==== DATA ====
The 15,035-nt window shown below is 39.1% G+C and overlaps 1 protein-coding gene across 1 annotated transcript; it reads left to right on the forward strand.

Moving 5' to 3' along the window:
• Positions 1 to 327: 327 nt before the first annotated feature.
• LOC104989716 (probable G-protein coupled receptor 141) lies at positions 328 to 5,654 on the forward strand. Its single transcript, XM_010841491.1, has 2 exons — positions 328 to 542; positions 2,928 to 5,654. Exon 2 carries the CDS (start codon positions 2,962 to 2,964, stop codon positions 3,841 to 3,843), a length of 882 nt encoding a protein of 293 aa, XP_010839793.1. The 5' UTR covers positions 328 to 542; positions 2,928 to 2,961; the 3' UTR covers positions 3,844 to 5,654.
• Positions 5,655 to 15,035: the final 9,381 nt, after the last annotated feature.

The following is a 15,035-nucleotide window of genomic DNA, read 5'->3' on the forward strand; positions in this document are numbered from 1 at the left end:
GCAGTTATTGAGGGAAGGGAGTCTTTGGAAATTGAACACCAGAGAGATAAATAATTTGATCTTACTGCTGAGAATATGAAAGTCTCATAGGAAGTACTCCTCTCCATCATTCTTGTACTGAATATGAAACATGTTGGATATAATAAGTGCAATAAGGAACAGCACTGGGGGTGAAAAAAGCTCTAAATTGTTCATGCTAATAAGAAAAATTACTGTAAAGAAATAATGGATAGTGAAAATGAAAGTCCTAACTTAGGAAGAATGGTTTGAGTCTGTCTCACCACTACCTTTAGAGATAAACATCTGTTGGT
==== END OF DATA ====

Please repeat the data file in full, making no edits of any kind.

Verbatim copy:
The 15,035-nt window shown below is 39.1% G+C and overlaps 1 protein-coding gene across 1 annotated transcript; it reads left to right on the forward strand.

Moving 5' to 3' along the window:
• Positions 1 to 327: 327 nt before the first annotated feature.
• LOC104989716 (probable G-protein coupled receptor 141) lies at positions 328 to 5,654 on the forward strand. Its single transcript, XM_010841491.1, has 2 exons — positions 328 to 542; positions 2,928 to 5,654. Exon 2 carries the CDS (start codon positions 2,962 to 2,964, stop codon positions 3,841 to 3,843), a length of 882 nt encoding a protein of 293 aa, XP_010839793.1. The 5' UTR covers positions 328 to 542; positions 2,928 to 2,961; the 3' UTR covers positions 3,844 to 5,654.
• Positions 5,655 to 15,035: the final 9,381 nt, after the last annotated feature.

The following is a 15,035-nucleotide window of genomic DNA, read 5'->3' on the forward strand; positions in this document are numbered from 1 at the left end:
GCAGTTATTGAGGGAAGGGAGTCTTTGGAAATTGAACACCAGAGAGATAAATAATTTGATCTTACTGCTGAGAATATGAAAGTCTCATAGGAAGTACTCCTCTCCATCATTCTTGTACTGAATATGAAACATGTTGGATATAATAAGTGCAATAAGGAACAGCACTGGGGGTGAAAAAAGCTCTAAATTGTTCATGCTAATAAGAAAAATTACTGTAAAGAAATAATGGATAGTGAAAATGAAAGTCCTAACTTAGGAAGAATGGTTTGAGTCTGTCTCACCACTACCTTTAGAGATAAACATCTGTTGGT